Nobody could have asked for more, even in their dreams.
India’s central bank, yet again, has gone for an out-of-turn cut in its policy rate.
Yes, it is a rate cut even though unlike on 27 March, when the Reserve Bank of India (RBI) announced its last rate cut, the six-member Monetary Policy Committee (MPC), its rate setting body, has not been involved this time around.
RBI governor Shaktikanata Das did not need to convene an MPC meeting for the Friday action because this has not been a repo rate cut; it’s a cut in reverse repo. But since 27 March, the reverse repo has become the policy rate.
Let me explain why.
By definition, the repo is the rate at which the RBI infuses liquidity in the banking system and reverse repo is the rate at which it drains excess liquidity.
The repo rate is the policy rate which goes up or down, as decided by the majority of the MPC members, keeping in mind the growth-inflation dynamics. The reverse repo rate, in contrast, is purely a liquidity management tool. Hence, the RBI can tinker with it; MPC has no say here.
Till now, the story is fine but the repo has ceased to be the lone operating rate in Asia’s third largest economy in past fortnight.
The shift happened after the RBI stopped holding reverse repo auctions post 27 March policy. Till that time, the central bank was conducting a fortnightly reverse repo auction and banks used to keep money with the RBI through this route earning just a fraction below the repo rate.
This means, when the repo rate was 5.15 per cent (till 26 March), the RBI used to take money from banks through the fortnightly auctions at 5.14 per cent. It demonstrated the sanctity of one operating rate – the repo rate.
This was beside the normal reverse repo window where banks could park excess liquidity at 4.9 per cent.
In other words, till the last rate cut, the 5.15 per cent repo rate was the policy rate and the reverse repo was pegged at 4.9 per cent. The gap between the two rates (the so-called liquidity adjustment corridor or LAF) was 25 basis points (bps). One bps is a quarter of a percentage point.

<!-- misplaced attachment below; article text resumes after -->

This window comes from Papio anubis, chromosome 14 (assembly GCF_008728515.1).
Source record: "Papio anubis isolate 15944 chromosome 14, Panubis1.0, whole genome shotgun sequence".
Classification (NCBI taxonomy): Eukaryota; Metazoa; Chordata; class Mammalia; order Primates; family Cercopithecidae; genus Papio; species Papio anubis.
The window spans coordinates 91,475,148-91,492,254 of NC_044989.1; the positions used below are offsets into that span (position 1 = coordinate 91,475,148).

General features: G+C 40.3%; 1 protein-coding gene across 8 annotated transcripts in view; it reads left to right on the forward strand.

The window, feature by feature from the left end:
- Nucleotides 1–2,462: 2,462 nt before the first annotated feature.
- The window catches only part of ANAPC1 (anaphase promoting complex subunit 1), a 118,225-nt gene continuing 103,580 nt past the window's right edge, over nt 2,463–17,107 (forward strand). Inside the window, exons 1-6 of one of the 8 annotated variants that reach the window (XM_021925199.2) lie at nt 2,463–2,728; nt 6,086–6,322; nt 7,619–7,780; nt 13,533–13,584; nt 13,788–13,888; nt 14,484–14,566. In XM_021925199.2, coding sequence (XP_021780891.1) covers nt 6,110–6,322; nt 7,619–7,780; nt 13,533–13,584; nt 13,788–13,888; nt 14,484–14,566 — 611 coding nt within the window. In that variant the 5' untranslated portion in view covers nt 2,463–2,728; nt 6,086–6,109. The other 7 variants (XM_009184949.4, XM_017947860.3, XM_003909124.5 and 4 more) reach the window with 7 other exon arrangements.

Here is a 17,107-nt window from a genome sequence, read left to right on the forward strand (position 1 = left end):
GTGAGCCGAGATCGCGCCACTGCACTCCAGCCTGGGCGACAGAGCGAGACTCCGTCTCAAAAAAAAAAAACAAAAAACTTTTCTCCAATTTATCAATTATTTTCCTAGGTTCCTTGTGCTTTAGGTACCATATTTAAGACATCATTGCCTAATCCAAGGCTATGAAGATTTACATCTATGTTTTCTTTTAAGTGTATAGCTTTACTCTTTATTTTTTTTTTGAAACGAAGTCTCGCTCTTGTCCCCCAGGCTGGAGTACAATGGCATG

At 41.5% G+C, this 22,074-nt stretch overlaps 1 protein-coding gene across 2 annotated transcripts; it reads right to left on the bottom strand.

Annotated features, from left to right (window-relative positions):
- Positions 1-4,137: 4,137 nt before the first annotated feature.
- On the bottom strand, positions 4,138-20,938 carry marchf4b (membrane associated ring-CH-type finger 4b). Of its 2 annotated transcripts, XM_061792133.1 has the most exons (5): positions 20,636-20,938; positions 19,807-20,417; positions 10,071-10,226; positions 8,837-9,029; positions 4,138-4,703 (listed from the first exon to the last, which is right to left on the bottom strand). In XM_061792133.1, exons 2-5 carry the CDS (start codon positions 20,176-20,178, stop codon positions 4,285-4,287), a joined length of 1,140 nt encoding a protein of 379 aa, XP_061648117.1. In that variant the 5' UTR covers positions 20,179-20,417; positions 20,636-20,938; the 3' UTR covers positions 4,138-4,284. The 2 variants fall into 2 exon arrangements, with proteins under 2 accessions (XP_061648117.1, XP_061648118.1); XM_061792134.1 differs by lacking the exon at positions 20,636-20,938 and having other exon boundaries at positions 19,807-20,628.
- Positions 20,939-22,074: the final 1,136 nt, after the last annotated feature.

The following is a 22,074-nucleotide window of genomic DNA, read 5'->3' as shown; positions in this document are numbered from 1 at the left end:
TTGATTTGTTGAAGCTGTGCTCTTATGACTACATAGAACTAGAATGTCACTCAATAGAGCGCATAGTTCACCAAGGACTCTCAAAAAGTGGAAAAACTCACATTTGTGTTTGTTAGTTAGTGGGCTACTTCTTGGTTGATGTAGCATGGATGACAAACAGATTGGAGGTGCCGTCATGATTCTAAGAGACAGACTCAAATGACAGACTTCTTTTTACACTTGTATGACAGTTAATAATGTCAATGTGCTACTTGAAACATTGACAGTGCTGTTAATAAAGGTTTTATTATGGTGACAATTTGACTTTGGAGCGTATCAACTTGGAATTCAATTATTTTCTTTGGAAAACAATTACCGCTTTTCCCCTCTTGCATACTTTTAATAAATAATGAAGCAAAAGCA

In the last policy, RBI cut the repo by 75 bps to 4.4 per cent and brought the reverse repo rate down by 90 bps to 4 per cent, widening the gap or LAF from 25 bps to 40 bps. Now, the reverse repo rate is down by 25 bps to 3.75 per cent.
By stopping to hold the reverse repo auction since then, the RBI had actually cut its policy rate in March not by 75 bps but by 90 bps. Now, by cutting the reverse repo rate further to 3.75 per cent, in little over a fortnight, the RBI has, for all practical purpose, cut its policy rate by 140 bps – from 5.15 per cent to 3.75 per cent.
The repo is the policy rate when liquidity is tight in the system and reverse repo dons the mantle when there is excess liquidity – which is the case now. How much excess liquidity is there in the Indian banking system? The RBI statement says on April 15, the amount absorbed under reverse repo operations was Rs6.9 trillion.
Why has the RBI cut the rate? This has been done to stop lazy banking. The banks are being encouraged to lend instead of parking their resources with the RBI and earn risk-free interest income. When the savings rate is down to 2.75 per cent, just by parking the money at the reverse repo window, a bank can earn 1 per cent.
The cut in reverse repo will be a disincentive to the commercial banks to keep money with the central bank. The other option before the RBI is fixing a limit on how much money a bank can dump on its reserve repo window. Instead, what RBI has done is a rate cut, by stealth.
Historically, the gap between repo and reverse repo has varied between 25 bps and 300 bps. It was 25 bps till the March policy. During uncertain times, it goes up.
Das has said there is scope for action as the inflation is on a decline trajectory. He has also reiterated that the RBI would monitor the evolving situation continuously and use all its instruments to address the daunting challenges posed by the pandemic.
We will wait and watch. For now, the governor has used the reverse repo instrument smartly. He can do it again and widen the gap between repo and reverse repo further.
For the record, the RBI introduced repo as a liquidity management tool, signaling a fundamental change in the conduct of the monetary policy, in June 2000. The use of repo and reverse repo marked a migration from direct instrument of monetary control such as bank rate to indirect instruments in a market-based economy.
As a prelude to that, an interim liquidity adjustment facility or ILAF was introduced in April 1999.